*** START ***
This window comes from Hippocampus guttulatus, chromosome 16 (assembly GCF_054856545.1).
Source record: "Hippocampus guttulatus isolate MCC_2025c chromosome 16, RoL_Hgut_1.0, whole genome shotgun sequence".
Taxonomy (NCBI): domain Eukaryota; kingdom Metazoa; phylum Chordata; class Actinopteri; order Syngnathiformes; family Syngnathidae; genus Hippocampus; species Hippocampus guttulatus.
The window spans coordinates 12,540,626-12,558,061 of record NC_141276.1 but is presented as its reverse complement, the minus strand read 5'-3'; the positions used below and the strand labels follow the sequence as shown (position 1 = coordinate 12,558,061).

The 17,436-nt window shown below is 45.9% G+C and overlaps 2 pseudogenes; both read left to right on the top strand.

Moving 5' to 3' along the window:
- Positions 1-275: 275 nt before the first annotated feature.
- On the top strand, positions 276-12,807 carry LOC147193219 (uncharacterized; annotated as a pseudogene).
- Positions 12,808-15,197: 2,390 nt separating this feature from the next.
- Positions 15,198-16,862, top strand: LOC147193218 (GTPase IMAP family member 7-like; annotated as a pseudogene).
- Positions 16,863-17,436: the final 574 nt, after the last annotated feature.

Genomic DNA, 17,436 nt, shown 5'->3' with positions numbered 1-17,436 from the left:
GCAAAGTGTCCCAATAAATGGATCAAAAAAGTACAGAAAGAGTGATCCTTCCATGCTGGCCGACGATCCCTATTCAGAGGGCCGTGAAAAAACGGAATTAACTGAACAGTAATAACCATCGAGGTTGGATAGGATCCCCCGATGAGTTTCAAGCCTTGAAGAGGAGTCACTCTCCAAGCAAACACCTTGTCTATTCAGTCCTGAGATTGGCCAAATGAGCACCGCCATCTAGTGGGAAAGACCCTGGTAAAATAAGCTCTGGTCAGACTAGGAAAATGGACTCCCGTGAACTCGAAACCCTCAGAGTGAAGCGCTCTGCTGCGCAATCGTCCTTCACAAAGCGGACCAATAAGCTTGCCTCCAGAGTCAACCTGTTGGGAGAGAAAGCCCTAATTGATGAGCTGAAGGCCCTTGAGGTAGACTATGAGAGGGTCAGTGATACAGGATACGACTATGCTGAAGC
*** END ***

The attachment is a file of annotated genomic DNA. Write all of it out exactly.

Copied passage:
This window comes from Hippocampus guttulatus, chromosome 16 (assembly GCF_054856545.1).
Source record: "Hippocampus guttulatus isolate MCC_2025c chromosome 16, RoL_Hgut_1.0, whole genome shotgun sequence".
Taxonomy (NCBI): domain Eukaryota; kingdom Metazoa; phylum Chordata; class Actinopteri; order Syngnathiformes; family Syngnathidae; genus Hippocampus; species Hippocampus guttulatus.
The window spans coordinates 12,540,626-12,558,061 of record NC_141276.1 but is presented as its reverse complement, the minus strand read 5'-3'; the positions used below and the strand labels follow the sequence as shown (position 1 = coordinate 12,558,061).

The 17,436-nt window shown below is 45.9% G+C and overlaps 2 pseudogenes; both read left to right on the top strand.

Moving 5' to 3' along the window:
- Positions 1-275: 275 nt before the first annotated feature.
- On the top strand, positions 276-12,807 carry LOC147193219 (uncharacterized; annotated as a pseudogene).
- Positions 12,808-15,197: 2,390 nt separating this feature from the next.
- Positions 15,198-16,862, top strand: LOC147193218 (GTPase IMAP family member 7-like; annotated as a pseudogene).
- Positions 16,863-17,436: the final 574 nt, after the last annotated feature.

Genomic DNA, 17,436 nt, shown 5'->3' with positions numbered 1-17,436 from the left:
GCAAAGTGTCCCAATAAATGGATCAAAAAAGTACAGAAAGAGTGATCCTTCCATGCTGGCCGACGATCCCTATTCAGAGGGCCGTGAAAAAACGGAATTAACTGAACAGTAATAACCATCGAGGTTGGATAGGATCCCCCGATGAGTTTCAAGCCTTGAAGAGGAGTCACTCTCCAAGCAAACACCTTGTCTATTCAGTCCTGAGATTGGCCAAATGAGCACCGCCATCTAGTGGGAAAGACCCTGGTAAAATAAGCTCTGGTCAGACTAGGAAAATGGACTCCCGTGAACTCGAAACCCTCAGAGTGAAGCGCTCTGCTGCGCAATCGTCCTTCACAAAGCGGACCAATAAGCTTGCCTCCAGAGTCAACCTGTTGGGAGAGAAAGCCCTAATTGATGAGCTGAAGGCCCTTGAGGTAGACTATGAGAGGGTCAGTGATACAGGATACGACTATGCTGAAGC